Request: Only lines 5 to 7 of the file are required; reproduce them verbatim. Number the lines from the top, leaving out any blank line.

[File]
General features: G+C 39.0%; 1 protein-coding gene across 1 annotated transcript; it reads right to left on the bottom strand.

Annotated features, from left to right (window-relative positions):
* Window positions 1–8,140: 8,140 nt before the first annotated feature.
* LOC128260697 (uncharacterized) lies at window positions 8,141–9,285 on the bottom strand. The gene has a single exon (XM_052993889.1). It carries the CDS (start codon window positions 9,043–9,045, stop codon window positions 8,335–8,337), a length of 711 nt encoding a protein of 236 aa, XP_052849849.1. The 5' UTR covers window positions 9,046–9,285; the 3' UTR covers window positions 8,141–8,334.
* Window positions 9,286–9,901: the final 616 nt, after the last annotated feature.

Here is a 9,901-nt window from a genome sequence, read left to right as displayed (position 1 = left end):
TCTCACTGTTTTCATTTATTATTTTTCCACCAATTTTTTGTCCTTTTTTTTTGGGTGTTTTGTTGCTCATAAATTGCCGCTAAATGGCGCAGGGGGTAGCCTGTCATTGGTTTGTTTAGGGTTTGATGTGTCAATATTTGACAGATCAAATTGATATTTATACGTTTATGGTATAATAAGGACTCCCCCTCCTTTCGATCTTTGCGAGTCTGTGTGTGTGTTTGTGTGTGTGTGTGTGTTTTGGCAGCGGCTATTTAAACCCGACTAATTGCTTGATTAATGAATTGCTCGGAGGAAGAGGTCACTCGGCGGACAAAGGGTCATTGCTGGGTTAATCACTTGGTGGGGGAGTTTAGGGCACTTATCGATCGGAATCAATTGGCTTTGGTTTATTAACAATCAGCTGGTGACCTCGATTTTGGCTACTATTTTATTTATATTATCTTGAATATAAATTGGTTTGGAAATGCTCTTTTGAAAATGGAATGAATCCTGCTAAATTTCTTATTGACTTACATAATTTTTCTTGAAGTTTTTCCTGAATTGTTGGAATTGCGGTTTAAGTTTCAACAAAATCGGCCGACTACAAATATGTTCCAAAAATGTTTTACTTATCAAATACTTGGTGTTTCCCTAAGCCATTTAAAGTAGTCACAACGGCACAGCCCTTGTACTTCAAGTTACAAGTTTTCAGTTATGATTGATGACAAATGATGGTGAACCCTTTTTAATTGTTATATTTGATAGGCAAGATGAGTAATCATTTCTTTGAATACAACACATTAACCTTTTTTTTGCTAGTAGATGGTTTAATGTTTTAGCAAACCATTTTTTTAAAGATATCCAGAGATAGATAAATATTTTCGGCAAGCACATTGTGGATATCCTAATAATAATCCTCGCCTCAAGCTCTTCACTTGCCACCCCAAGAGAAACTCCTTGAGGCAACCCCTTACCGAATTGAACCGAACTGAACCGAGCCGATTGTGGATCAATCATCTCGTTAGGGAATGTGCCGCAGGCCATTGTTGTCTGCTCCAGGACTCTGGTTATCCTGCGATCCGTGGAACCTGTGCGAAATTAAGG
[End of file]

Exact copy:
* Window positions 9,286–9,901: the final 616 nt, after the last annotated feature.

Here is a 9,901-nt window from a genome sequence, read left to right as displayed (position 1 = left end):
TCTCACTGTTTTCATTTATTATTTTTCCACCAATTTTTTGTCCTTTTTTTTTGGGTGTTTTGTTGCTCATAAATTGCCGCTAAATGGCGCAGGGGGTAGCCTGTCATTGGTTTGTTTAGGGTTTGATGTGTCAATATTTGACAGATCAAATTGATATTTATACGTTTATGGTATAATAAGGACTCCCCCTCCTTTCGATCTTTGCGAGTCTGTGTGTGTGTTTGTGTGTGTGTGTGTGTTTTGGCAGCGGCTATTTAAACCCGACTAATTGCTTGATTAATGAATTGCTCGGAGGAAGAGGTCACTCGGCGGACAAAGGGTCATTGCTGGGTTAATCACTTGGTGGGGGAGTTTAGGGCACTTATCGATCGGAATCAATTGGCTTTGGTTTATTAACAATCAGCTGGTGACCTCGATTTTGGCTACTATTTTATTTATATTATCTTGAATATAAATTGGTTTGGAAATGCTCTTTTGAAAATGGAATGAATCCTGCTAAATTTCTTATTGACTTACATAATTTTTCTTGAAGTTTTTCCTGAATTGTTGGAATTGCGGTTTAAGTTTCAACAAAATCGGCCGACTACAAATATGTTCCAAAAATGTTTTACTTATCAAATACTTGGTGTTTCCCTAAGCCATTTAAAGTAGTCACAACGGCACAGCCCTTGTACTTCAAGTTACAAGTTTTCAGTTATGATTGATGACAAATGATGGTGAACCCTTTTTAATTGTTATATTTGATAGGCAAGATGAGTAATCATTTCTTTGAATACAACACATTAACCTTTTTTTTGCTAGTAGATGGTTTAATGTTTTAGCAAACCATTTTTTTAAAGATATCCAGAGATAGATAAATATTTTCGGCAAGCACATTGTGGATATCCTAATAATAATCCTCGCCTCAAGCTCTTCACTTGCCACCCCAAGAGAAACTCCTTGAGGCAACCCCTTACCGAATTGAACCGAACTGAACCGAGCCGATTGTGGATCAATCATCTCGTTAGGGAATGTGCCGCAGGCCATTGTTGTCTGCTCCAGGACTCTGGTTATCCTGCGATCCGTGGAACCTGTGCGAAATTAAGG